An ________ is formed from the fluid escaping from local vessels, dead tissue from injury, and dying neutrophils.
Inflammatory exudate if commonly _______ , whereas, exudate from an infection is more ________ due to its bacterial content.
Vascular permeability is initially caused by _______ release at the site of injury.
Histamine is ________ at the site of an injury, and serotonin (released by mast cells and platelets) and kinins (released by plasma) continue vascular permeability once histamine subsides.
Kinins are also short-lived at the site of injury, and prostaglandins take over once the _______ is formed.
Redness (Rubor), pain (dolar), swelling (tubor), hot (calor), and loss of function (laesea)
In the inflammatory phase, there can be ________ that leads to _______ and possible adhesion formation.
In the inflammatory phase the injury is often ________ , and the inflammatory phase typically lasts between 3 to 5 days.
Predominate cell types in the inflammatory phase:
PMN (neutrophils), macrophages, and fibroblasts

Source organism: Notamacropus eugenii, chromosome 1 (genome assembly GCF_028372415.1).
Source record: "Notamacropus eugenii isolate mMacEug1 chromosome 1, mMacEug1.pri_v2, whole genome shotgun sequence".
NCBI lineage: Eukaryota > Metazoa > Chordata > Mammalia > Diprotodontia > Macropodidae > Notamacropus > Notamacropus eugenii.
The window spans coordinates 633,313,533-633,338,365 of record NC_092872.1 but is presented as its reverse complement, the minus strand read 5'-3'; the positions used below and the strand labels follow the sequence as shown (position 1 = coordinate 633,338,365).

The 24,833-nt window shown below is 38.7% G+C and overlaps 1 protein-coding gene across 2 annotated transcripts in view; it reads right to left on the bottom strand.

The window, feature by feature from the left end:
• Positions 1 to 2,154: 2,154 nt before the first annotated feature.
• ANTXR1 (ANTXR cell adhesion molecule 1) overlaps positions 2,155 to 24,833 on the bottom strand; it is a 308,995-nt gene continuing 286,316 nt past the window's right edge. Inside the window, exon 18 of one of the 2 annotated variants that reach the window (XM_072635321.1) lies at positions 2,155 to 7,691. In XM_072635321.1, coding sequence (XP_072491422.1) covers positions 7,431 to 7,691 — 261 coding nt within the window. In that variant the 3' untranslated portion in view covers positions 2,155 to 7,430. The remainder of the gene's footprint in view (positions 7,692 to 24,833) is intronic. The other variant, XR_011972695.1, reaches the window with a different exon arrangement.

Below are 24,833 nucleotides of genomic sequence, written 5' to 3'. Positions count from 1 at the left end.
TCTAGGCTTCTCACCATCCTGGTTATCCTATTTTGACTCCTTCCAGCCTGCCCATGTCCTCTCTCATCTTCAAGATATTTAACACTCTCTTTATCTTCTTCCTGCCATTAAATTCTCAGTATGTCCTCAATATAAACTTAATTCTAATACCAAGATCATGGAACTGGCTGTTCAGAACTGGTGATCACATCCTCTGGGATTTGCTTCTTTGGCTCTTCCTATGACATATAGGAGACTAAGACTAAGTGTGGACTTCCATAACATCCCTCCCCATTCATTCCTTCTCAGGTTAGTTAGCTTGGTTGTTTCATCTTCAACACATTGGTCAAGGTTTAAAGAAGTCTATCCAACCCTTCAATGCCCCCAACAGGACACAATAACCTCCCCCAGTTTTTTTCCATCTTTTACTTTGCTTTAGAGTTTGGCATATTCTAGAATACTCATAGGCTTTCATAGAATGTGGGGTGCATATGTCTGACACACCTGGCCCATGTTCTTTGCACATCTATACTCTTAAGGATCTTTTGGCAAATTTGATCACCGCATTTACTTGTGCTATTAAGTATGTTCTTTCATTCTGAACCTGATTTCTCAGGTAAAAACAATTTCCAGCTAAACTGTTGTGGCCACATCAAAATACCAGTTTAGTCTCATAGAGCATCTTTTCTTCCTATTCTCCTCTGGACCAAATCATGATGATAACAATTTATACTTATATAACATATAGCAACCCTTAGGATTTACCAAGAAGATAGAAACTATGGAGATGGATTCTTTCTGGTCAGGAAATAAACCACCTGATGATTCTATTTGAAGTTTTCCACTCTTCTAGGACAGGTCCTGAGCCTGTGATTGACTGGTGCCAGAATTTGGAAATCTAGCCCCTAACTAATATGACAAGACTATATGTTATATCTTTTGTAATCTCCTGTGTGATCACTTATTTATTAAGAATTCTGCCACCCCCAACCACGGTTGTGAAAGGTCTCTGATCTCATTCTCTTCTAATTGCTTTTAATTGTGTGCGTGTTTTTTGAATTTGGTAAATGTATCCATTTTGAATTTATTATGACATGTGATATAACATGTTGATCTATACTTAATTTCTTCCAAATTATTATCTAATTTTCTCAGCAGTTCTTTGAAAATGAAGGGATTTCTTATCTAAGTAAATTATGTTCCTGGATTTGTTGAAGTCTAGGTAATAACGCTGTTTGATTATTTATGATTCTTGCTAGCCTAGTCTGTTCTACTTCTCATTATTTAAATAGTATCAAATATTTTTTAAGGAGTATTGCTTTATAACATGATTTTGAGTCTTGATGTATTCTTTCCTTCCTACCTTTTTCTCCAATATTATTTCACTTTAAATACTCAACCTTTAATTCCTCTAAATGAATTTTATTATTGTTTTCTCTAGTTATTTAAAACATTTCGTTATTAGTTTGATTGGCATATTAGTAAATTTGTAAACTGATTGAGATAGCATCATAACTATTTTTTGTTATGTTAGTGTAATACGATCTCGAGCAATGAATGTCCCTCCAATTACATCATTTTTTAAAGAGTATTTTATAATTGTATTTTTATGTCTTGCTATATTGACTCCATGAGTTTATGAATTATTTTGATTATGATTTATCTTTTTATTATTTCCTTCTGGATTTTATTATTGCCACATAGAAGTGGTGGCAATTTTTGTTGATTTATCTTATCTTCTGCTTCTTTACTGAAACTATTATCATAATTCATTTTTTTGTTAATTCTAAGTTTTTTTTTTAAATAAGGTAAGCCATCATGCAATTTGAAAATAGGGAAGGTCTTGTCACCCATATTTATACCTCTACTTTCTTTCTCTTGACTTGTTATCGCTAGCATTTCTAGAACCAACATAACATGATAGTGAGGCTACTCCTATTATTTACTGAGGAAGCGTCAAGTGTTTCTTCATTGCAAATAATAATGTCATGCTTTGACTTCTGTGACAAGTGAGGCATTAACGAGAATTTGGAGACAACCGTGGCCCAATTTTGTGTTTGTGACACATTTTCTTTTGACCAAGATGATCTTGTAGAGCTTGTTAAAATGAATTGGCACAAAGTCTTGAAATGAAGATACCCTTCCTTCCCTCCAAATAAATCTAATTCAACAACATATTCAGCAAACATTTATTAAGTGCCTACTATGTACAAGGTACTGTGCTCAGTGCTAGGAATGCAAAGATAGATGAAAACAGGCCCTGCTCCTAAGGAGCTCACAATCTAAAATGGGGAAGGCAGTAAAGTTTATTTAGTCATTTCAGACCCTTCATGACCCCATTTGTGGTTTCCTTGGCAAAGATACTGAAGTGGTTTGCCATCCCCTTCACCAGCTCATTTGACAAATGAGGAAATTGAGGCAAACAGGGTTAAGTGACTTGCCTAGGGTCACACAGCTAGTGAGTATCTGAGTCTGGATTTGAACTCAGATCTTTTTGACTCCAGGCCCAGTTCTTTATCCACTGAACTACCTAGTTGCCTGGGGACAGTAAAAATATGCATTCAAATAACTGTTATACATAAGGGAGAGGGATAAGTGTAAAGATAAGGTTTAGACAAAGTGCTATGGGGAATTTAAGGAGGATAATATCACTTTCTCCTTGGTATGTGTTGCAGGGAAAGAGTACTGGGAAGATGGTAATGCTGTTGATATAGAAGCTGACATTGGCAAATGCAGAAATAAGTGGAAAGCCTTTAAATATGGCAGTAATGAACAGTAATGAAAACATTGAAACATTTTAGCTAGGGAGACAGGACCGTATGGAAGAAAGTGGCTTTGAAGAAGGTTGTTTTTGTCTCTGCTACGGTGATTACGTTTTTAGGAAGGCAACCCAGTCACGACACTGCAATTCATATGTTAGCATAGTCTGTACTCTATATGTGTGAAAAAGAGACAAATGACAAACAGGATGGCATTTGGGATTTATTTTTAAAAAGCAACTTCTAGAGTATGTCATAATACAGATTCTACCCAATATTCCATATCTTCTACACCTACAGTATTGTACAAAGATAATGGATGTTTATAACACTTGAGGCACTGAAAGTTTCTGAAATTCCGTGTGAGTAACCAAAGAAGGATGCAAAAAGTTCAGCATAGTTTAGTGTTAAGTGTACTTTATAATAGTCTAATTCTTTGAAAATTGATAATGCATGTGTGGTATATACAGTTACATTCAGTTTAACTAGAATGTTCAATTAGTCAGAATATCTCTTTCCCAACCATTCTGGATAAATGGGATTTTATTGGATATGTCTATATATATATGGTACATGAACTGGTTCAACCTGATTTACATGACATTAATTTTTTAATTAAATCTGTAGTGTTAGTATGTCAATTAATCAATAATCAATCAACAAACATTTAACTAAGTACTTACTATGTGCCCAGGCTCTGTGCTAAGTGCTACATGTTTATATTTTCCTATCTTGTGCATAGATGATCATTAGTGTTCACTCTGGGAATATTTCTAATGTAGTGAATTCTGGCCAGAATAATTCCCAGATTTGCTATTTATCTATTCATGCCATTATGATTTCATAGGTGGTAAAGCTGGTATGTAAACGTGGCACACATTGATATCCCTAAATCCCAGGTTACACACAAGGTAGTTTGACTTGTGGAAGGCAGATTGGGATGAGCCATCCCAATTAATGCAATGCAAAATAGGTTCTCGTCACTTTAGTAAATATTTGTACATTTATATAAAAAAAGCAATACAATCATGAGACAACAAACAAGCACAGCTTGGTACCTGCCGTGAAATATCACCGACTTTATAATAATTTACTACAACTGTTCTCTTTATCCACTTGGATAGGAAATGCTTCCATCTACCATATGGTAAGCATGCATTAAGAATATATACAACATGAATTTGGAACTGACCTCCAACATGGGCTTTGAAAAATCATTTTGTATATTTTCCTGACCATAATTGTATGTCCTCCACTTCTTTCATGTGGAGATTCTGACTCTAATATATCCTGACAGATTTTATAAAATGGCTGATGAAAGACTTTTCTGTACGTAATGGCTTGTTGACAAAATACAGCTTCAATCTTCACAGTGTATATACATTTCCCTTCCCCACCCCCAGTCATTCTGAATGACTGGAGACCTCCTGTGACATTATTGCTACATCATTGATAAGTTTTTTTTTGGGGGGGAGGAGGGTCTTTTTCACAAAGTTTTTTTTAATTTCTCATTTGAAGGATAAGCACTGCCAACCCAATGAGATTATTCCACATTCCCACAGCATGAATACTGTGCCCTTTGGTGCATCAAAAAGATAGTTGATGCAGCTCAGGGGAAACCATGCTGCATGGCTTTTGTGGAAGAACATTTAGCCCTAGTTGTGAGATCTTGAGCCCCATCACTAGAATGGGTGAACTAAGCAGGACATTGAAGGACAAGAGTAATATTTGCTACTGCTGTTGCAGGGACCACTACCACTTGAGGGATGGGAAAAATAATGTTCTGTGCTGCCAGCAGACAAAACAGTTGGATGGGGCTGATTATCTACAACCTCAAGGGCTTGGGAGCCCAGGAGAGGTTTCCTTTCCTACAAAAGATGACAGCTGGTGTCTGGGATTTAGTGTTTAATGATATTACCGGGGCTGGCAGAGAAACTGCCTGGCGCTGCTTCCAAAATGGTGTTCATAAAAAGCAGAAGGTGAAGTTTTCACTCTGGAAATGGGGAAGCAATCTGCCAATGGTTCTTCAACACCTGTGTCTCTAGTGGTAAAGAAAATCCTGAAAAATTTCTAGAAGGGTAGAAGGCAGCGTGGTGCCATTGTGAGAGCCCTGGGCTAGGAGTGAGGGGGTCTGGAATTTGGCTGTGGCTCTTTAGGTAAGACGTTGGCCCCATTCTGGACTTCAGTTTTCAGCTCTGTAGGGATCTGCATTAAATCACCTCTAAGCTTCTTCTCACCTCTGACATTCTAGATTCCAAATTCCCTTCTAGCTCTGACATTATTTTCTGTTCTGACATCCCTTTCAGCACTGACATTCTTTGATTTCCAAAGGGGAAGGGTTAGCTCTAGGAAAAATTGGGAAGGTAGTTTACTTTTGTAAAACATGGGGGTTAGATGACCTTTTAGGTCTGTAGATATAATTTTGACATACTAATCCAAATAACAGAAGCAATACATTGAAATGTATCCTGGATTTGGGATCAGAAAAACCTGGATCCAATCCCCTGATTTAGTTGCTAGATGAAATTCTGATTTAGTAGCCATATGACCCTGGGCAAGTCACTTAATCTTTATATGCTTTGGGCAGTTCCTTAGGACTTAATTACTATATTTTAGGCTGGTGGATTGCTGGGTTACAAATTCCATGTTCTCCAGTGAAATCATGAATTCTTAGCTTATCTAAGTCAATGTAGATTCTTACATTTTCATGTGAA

Anti-inflammatory drugs target _______ and _______ .
Inflammatory pain is caused by _________ which cause local nerve endings to become hypersensitive and irritable.
Histamines, prostaglandins, bradykinin, and pressure from local edema
Inflammatory temperature increase is caused by the increase in local ________ and _______ activity.
Inflammatory redness is caused by local ______ release at the site of injury and subsequent _______ .
Hormone (e.g., histamine); vasodilation
Inflammatory swelling is caused by increased ________ with the leakage of fluids, cells, and chemicals into the area. It is also caused by the blockage of _______ due to the fibrin plug.
Vascular permeability; lymph nodes
Inflammatory pain causes a _____ reflex, which can reduce the function of surrounding structures, limiting the patient's normal functioning ability.